Android users have been warned to watch out for a new form of mobile malware that cannibalises apps.
The malware, dubbed "Agent Smith" by researchers at Check Point Research (opens in new tab), disguises itself as an official Google-related application to get embedded on a victim's device.
It then exploits known Android vulnerabilities and automatically replaces installed apps – such as WhatsApp – with malicious versions without users’ knowledge or interaction, before showing fraudulent ads to the user, earning money for the criminals behind the operation. A new challenge for antivirus software.
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Check Point says that around 25 million devices have already been infected by the Agent Smith malware - 15 million of which in India, where it appeared on popular third-party app store 9Apps, but also in the UK, Australia and US.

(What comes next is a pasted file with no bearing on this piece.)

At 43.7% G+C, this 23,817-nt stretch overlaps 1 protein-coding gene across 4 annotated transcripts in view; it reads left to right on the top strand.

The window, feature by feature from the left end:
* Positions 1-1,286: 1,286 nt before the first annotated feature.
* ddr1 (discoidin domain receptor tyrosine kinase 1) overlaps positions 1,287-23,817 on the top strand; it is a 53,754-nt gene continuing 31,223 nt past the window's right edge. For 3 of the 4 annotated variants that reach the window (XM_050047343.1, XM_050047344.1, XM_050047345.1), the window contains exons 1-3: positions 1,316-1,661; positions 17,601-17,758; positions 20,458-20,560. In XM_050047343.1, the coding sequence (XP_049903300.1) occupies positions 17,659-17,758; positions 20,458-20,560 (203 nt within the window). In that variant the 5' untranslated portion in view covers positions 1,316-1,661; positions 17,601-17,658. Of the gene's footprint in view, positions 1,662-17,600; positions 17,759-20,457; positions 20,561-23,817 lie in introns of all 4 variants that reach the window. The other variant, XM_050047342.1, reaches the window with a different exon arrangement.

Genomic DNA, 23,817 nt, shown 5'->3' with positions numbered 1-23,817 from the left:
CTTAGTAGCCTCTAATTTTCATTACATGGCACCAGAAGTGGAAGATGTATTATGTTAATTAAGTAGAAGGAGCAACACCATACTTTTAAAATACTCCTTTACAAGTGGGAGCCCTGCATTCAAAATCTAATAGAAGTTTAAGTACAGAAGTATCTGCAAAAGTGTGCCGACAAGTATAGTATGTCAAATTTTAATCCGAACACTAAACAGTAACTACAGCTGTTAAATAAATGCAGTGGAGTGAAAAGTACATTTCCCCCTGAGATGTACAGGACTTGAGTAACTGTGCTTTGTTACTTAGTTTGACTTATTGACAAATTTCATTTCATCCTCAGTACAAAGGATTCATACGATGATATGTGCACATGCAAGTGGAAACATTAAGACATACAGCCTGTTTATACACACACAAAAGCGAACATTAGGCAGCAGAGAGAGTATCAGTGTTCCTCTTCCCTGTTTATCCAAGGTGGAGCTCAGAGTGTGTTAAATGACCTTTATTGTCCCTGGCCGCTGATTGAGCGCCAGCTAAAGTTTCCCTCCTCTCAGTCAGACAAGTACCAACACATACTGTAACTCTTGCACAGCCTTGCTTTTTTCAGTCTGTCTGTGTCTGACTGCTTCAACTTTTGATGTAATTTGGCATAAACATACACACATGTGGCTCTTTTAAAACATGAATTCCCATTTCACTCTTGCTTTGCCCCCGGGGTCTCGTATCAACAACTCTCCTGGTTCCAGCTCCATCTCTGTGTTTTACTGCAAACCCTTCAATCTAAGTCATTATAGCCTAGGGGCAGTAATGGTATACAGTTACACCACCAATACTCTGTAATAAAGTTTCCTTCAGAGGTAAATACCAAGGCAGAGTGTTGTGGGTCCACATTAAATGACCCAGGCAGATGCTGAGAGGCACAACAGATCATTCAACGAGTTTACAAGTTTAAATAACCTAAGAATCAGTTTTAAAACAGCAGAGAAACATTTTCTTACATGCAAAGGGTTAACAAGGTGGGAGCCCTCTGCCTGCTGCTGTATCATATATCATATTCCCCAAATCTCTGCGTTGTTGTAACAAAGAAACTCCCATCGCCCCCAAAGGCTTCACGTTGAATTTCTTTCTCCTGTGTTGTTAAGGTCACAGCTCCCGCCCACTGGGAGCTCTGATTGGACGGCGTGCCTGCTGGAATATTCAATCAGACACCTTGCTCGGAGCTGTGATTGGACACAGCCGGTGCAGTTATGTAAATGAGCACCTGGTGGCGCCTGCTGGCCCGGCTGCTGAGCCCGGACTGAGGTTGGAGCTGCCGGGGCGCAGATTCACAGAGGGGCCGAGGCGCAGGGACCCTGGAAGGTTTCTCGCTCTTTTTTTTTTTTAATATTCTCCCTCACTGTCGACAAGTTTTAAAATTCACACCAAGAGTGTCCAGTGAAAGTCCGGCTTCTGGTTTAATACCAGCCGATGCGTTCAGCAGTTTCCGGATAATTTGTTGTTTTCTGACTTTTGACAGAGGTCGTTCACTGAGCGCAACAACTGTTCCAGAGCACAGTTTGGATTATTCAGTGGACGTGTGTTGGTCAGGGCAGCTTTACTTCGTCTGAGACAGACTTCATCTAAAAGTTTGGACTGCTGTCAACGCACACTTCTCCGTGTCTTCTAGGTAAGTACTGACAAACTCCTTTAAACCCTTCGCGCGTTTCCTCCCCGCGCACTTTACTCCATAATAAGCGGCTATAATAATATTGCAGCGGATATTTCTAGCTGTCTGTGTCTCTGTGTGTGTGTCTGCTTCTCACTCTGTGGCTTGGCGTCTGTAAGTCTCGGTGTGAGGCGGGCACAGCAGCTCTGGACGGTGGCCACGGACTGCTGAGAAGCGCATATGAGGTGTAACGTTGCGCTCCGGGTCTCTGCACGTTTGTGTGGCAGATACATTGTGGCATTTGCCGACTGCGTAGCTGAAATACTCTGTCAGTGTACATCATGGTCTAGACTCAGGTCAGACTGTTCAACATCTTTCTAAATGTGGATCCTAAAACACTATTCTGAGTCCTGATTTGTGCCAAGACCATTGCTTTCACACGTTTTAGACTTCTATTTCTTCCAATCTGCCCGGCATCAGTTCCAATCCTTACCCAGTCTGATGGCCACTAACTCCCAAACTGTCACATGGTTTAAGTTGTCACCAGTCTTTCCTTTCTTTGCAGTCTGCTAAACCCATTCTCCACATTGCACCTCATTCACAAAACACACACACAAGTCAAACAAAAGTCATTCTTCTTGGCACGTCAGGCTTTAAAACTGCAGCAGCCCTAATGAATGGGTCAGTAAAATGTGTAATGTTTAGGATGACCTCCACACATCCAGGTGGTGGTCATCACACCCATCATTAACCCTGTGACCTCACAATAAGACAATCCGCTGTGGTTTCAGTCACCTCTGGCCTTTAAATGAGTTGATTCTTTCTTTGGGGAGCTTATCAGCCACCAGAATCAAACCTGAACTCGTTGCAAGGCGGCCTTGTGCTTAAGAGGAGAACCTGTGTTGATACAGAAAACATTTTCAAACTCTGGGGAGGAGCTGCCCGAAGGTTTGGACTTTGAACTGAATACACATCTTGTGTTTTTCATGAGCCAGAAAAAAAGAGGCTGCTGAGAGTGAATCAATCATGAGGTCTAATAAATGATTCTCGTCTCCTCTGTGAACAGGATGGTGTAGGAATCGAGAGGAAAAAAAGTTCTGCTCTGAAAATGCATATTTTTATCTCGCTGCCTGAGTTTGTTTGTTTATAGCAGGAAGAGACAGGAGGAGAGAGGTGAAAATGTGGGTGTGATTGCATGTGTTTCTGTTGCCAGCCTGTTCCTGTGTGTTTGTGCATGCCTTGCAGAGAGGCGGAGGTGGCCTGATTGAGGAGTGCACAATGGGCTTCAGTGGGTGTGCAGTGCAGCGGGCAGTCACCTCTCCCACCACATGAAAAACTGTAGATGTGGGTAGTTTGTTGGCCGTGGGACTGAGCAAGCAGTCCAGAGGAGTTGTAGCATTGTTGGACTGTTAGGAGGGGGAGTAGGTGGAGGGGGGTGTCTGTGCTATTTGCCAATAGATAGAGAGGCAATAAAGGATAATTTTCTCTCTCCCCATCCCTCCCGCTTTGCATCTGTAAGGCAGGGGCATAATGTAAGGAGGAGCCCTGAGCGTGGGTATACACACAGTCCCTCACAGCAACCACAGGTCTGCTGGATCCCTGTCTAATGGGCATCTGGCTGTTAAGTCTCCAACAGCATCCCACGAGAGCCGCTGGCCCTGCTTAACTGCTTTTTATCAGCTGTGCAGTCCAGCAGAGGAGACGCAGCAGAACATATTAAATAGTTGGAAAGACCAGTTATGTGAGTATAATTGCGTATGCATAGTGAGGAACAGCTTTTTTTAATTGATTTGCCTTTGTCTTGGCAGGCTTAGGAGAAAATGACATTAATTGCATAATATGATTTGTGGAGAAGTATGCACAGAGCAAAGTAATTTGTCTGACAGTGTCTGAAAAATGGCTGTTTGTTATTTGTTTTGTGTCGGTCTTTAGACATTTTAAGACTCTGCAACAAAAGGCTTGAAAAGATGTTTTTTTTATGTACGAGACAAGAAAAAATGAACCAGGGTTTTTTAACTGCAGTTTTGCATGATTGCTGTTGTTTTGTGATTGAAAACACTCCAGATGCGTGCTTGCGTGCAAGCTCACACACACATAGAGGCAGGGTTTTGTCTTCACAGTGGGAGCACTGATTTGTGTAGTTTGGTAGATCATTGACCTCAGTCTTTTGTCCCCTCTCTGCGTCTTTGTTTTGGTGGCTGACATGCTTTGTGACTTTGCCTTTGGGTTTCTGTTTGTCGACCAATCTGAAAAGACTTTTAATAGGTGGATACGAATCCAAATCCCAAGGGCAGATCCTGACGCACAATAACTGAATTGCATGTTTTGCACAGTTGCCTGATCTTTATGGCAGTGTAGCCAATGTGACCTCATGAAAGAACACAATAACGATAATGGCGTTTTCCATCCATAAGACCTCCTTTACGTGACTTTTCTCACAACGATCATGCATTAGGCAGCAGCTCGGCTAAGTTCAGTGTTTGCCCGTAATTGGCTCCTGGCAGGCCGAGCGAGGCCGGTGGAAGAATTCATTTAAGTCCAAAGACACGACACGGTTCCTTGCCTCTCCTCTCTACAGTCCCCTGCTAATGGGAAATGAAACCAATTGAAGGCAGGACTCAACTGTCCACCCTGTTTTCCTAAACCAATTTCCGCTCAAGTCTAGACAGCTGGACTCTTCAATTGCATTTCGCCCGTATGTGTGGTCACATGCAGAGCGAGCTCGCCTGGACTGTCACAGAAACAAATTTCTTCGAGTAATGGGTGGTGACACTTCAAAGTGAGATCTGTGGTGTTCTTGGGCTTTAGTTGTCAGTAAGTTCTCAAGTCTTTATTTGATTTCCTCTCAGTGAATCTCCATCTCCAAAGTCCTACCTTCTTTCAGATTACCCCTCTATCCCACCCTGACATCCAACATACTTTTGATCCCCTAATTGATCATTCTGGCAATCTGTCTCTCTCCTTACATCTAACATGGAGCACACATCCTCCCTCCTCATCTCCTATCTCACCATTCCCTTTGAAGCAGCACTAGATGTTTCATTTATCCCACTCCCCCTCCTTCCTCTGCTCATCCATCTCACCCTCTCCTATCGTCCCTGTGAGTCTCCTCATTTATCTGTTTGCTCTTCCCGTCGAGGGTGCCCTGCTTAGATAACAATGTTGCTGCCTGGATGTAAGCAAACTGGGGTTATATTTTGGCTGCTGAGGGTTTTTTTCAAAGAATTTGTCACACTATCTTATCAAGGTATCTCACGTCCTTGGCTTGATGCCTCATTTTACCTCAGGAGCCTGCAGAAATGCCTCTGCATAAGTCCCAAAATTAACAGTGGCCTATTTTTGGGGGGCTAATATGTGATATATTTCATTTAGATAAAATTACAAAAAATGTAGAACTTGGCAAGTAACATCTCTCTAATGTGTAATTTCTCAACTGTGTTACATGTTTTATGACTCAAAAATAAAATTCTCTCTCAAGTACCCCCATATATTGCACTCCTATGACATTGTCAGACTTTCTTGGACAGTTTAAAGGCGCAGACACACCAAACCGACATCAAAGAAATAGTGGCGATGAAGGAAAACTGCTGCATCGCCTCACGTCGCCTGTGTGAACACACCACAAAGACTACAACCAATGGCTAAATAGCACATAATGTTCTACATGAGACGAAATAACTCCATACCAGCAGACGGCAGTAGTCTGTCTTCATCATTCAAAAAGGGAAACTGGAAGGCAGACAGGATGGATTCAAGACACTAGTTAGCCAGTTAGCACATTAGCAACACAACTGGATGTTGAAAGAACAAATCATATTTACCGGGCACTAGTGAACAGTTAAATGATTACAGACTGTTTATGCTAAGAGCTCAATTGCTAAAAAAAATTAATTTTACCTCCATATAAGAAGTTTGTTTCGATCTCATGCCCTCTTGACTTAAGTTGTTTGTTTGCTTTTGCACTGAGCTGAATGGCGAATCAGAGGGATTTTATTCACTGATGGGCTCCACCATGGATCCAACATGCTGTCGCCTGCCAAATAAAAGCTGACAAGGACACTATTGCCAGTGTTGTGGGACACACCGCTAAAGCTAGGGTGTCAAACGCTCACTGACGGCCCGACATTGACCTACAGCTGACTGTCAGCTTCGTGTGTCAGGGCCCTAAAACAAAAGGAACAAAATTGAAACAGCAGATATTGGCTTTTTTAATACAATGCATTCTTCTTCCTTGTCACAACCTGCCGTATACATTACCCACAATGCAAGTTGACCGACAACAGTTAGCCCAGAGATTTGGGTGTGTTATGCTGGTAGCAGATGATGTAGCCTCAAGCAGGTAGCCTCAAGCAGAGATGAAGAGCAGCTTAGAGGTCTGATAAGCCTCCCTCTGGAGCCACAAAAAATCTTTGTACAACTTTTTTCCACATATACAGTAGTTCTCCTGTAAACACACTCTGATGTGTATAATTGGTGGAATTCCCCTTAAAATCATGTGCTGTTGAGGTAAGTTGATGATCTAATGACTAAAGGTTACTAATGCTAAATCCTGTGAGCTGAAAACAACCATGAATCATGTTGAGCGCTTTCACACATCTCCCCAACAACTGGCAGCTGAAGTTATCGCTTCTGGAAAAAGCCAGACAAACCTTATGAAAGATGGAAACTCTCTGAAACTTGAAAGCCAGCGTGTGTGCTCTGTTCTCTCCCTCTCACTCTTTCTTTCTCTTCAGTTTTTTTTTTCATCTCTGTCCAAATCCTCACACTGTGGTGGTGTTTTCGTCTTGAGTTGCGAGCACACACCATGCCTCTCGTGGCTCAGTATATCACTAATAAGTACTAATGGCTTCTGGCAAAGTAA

The researchers say that although at the moment the malware may be more annoying than damaging, its effects could be used for far more intrusive and harmful purposes such as banking credential theft and eavesdropping.
“The malware attacks user-installed applications silently, making it challenging for common Android users to combat such threats on their own,” said Jonathan Shimonovich, head of mobile threat detection research at Check Point Software Technologies.
“Combining advanced threat prevention and threat intelligence while adopting a ‘hygiene first’ approach to safeguard digital assets is the best protection against invasive mobile malware attacks like “Agent Smith”. In addition, users should only be downloading apps from trusted app stores to mitigate the risk of infection as third party app stores often lack the security measures required to block adware loaded apps.”
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